Showing Decent Respect to the Opinions of Mankind

May 16, 2024
Mariano Sayno/Getty Images; eurobanks/Getty Images

In the Declaration of Independence by the representatives of the United States you’ll find,

in its first paragraph, the reason why the Founders wrote it.

While they assumed the station to which laws of nature and its God entitled them,

they felt they had an obligation, proclaimed in words that are a precious gem,

explaining why to independence of their land they were devoted.

Like them Jews are required — out of decency! — to show respect for the opinions of mankind,

except for those who don’t respect the views of others.

When God told Abraham, as we are told in Genesis, to found

a state for his descendants, He told him He would bless all nations who blessed them, but curse

all nations who cursed them, towards their country’s independence indecently adverse.

The reason for this language is still, very sadly, sound.

Gen, 12:1-3 states, according to the King James Version:

Now the Lord had said unto Abram, Get thee out of thy country, and from thy kindred, and from thy father’s house, unto a land that I will shew thee:

And I will make of thee a great nation, and I will bless thee, and make thy name great; and thou shalt be a blessing: And I will bless them that bless thee, and curse him that curseth thee: and in thee shall all families of the earth be blessed.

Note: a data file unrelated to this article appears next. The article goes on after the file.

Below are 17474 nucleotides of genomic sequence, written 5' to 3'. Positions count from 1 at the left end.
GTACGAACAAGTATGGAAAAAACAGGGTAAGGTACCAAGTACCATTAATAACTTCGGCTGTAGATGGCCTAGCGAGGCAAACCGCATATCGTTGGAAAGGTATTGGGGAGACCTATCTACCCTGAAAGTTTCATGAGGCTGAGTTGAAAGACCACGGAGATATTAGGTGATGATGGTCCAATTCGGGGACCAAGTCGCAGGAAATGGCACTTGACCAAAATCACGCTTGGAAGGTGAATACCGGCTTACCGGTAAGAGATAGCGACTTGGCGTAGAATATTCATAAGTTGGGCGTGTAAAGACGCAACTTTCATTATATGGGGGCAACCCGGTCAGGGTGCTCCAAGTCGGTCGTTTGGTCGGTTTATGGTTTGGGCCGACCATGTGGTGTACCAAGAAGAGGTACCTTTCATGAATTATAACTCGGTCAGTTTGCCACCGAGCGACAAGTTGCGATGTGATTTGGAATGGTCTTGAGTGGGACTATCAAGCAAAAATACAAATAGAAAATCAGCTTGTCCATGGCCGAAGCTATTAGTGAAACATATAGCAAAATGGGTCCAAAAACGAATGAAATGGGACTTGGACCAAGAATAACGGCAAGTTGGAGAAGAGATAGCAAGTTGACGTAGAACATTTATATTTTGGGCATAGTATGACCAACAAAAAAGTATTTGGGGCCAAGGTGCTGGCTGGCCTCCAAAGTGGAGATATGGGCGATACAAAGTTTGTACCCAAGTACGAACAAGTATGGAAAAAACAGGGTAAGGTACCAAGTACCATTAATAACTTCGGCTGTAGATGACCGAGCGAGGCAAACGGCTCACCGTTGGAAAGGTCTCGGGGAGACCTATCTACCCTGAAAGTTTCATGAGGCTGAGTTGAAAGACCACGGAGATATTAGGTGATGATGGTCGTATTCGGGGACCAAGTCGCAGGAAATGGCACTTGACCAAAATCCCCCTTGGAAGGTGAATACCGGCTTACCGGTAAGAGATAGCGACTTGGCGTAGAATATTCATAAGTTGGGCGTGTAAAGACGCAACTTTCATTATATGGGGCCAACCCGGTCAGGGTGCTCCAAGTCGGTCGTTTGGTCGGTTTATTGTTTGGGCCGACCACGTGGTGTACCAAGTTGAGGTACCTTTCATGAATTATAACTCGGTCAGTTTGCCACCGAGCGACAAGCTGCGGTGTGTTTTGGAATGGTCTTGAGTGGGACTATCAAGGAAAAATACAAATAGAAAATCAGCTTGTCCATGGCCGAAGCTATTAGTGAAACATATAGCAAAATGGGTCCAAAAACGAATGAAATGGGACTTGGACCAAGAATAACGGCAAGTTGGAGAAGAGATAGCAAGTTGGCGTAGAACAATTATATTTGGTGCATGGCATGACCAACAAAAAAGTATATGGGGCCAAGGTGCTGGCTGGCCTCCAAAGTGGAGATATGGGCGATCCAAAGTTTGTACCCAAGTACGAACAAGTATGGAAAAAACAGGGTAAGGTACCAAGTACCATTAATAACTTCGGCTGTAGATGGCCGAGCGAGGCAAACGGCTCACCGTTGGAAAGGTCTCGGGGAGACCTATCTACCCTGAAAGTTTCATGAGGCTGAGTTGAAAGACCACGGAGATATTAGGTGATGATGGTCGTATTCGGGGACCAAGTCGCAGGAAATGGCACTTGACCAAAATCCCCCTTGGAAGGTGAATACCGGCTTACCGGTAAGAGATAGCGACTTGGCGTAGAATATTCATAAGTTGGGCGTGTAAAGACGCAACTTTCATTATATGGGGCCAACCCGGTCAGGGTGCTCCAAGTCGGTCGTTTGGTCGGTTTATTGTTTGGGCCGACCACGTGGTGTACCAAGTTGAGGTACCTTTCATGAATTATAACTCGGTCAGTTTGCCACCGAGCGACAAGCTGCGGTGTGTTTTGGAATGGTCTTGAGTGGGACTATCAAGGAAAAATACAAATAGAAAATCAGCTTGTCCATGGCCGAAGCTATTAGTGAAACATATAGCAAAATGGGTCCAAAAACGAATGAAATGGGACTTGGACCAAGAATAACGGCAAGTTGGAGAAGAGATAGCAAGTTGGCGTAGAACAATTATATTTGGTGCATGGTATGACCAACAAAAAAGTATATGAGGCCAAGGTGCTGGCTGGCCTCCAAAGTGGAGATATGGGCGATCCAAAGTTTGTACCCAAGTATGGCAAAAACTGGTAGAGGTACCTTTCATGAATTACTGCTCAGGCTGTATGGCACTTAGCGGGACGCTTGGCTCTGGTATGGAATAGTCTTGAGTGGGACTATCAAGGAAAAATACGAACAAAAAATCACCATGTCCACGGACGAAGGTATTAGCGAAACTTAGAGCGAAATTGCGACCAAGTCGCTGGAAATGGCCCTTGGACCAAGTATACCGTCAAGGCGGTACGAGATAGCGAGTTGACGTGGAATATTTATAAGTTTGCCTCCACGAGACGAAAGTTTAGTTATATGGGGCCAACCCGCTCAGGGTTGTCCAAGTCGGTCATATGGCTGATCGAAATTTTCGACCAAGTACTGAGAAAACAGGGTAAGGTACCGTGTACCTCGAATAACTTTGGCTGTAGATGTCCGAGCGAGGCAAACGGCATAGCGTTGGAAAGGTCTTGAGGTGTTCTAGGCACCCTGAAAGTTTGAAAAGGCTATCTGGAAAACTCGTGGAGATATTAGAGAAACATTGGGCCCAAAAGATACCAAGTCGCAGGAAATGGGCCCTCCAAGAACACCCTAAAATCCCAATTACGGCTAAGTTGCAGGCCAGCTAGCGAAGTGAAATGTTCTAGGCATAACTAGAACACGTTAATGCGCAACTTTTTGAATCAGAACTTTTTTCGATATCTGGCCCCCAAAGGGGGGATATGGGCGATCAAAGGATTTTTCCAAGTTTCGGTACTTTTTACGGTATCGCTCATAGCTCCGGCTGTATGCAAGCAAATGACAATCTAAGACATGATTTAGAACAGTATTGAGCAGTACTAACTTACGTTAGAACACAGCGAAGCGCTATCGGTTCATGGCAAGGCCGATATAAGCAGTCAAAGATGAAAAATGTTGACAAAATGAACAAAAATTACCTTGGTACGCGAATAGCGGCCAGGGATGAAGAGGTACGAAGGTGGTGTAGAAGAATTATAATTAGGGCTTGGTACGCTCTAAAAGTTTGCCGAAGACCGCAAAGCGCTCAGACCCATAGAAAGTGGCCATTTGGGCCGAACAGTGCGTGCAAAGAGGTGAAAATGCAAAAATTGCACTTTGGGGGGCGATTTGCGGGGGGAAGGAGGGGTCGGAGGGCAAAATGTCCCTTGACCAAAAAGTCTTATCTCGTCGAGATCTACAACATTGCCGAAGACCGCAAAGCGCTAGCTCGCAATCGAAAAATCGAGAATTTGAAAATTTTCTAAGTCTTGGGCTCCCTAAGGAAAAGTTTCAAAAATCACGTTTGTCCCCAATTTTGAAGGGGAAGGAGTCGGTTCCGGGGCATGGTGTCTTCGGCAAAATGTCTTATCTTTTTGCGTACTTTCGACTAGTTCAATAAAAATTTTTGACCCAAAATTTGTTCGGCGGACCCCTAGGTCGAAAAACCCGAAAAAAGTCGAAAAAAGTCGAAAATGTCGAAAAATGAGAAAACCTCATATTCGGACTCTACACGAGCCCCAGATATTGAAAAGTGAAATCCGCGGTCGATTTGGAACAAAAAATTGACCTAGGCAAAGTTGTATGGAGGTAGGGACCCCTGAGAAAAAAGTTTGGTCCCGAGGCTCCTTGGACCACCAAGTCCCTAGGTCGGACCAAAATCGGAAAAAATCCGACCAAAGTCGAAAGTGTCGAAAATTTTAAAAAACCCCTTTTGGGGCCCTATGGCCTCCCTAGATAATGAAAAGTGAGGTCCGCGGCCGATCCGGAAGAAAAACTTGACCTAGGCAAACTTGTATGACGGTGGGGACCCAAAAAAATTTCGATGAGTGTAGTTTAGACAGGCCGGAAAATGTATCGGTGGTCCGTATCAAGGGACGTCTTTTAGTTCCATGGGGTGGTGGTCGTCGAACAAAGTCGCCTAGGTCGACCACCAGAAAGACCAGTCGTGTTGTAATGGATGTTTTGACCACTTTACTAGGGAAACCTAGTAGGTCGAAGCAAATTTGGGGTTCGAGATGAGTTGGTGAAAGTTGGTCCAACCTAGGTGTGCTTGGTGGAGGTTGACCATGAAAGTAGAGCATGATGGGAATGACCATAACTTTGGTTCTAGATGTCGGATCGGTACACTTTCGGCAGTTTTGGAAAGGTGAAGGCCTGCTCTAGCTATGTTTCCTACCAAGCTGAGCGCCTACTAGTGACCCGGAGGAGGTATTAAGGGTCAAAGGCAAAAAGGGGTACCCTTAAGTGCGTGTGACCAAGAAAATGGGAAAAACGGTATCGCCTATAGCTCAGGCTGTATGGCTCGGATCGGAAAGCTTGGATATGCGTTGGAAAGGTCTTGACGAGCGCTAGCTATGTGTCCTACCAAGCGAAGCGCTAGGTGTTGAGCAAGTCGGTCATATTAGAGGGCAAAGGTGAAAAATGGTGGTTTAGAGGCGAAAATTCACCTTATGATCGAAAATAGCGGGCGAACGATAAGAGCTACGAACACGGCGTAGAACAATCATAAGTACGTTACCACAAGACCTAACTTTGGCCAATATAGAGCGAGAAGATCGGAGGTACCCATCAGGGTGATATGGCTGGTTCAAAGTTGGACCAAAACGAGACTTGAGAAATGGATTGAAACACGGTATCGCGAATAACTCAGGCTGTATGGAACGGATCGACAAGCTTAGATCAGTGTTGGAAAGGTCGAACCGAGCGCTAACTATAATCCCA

In “Israel’s Declaration of Independence: A Biography,” Jewish Review of Books, Spring 2023, Neil Rogachevsky and Dov Zigler write:

The second aspect of Israel’s Declaration that maintains strong popular currency is its statement of political ideals together with a kind of informal bill of rights. It reads:

The State of Israel . . . will be based on freedom, justice and peace as envisaged by the prophets of Israel; it will ensure complete equality of social and political rights to all its inhabitants irrespective of religion, race or sex; it will guarantee freedom of religion, conscience, language, education and culture; it will safeguard the Holy Places of all religions; and it will be faithful to the principles of the Charter of the United Nations.

This admirable statement of ideals is what most Israelis think of when they say, “These are our values.” Amid war and turmoil, Israel’s founders thought to proclaim the inherent rights and freedoms of citizens and to emphasize the rights of minorities—even minorities with whom they were then at war.

Gershon Hepner is a poet who has written over 25,000 poems on subjects ranging from music to literature, politics to Torah. He grew up in England and moved to Los Angeles in 1976. Using his varied interests and experiences, he has authored dozens of papers in medical and academic journals, and authored “Legal Friction: Law, Narrative, and Identity Politics in Biblical Israel.” He can be reached at gershonhepner@gmail.com.

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